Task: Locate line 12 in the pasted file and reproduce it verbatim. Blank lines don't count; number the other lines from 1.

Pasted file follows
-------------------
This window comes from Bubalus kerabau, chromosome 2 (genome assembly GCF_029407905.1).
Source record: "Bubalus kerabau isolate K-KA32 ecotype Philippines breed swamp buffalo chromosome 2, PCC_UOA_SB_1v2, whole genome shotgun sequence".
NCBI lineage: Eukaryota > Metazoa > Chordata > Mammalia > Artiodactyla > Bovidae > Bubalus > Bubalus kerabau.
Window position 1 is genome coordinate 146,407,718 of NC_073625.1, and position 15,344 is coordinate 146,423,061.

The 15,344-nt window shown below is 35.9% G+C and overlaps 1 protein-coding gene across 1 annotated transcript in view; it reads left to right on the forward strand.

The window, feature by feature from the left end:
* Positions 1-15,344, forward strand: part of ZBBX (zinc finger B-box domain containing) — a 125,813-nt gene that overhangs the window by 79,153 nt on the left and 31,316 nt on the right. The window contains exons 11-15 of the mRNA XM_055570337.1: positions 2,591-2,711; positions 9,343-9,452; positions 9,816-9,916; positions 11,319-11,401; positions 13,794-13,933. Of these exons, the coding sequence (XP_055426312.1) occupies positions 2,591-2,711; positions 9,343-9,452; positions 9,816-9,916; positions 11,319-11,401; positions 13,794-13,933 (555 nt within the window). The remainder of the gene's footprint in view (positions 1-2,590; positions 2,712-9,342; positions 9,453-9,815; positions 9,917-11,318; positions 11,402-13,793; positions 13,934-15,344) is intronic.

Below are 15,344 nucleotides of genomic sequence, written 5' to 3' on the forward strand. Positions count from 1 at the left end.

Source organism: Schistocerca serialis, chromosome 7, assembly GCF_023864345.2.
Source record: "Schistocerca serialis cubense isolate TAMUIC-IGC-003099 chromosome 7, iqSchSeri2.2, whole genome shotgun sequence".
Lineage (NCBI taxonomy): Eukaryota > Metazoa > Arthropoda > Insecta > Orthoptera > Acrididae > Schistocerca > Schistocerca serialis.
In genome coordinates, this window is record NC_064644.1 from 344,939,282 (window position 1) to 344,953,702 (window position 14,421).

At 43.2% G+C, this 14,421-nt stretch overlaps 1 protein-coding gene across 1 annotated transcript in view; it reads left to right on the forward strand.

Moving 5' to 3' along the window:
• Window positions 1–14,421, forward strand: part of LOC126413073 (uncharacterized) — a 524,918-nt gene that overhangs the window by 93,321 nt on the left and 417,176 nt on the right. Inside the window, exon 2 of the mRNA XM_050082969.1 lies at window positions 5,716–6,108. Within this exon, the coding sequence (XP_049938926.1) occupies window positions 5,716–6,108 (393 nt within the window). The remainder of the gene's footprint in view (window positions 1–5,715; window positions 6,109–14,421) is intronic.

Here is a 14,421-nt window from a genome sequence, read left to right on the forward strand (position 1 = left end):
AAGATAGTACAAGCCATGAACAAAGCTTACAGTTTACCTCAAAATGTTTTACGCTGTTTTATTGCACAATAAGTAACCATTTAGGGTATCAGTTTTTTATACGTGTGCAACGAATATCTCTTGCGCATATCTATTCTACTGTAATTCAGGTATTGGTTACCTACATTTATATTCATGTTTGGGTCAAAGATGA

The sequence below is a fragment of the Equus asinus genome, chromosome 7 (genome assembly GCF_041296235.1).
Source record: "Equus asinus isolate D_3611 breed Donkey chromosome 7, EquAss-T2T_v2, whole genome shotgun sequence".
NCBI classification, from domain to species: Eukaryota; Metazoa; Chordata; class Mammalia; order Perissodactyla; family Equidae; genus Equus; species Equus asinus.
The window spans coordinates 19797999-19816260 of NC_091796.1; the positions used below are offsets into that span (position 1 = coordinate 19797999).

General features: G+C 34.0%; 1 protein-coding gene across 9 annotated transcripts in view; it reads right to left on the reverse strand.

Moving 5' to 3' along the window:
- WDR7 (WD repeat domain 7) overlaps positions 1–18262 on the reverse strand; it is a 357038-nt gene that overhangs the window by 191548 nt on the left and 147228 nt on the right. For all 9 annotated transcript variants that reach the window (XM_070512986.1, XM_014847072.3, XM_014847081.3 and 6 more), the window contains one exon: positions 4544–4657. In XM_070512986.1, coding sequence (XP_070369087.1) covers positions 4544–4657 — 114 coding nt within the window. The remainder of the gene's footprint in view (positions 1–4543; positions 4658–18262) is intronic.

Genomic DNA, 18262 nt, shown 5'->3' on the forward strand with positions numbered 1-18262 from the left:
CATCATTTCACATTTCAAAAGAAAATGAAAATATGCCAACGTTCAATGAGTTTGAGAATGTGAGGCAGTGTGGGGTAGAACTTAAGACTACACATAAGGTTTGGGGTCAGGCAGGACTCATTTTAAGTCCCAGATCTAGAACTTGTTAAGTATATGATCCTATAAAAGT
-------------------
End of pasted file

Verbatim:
In genome coordinates, this window is record NC_064644.1 from 344,939,282 (window position 1) to 344,953,702 (window position 14,421).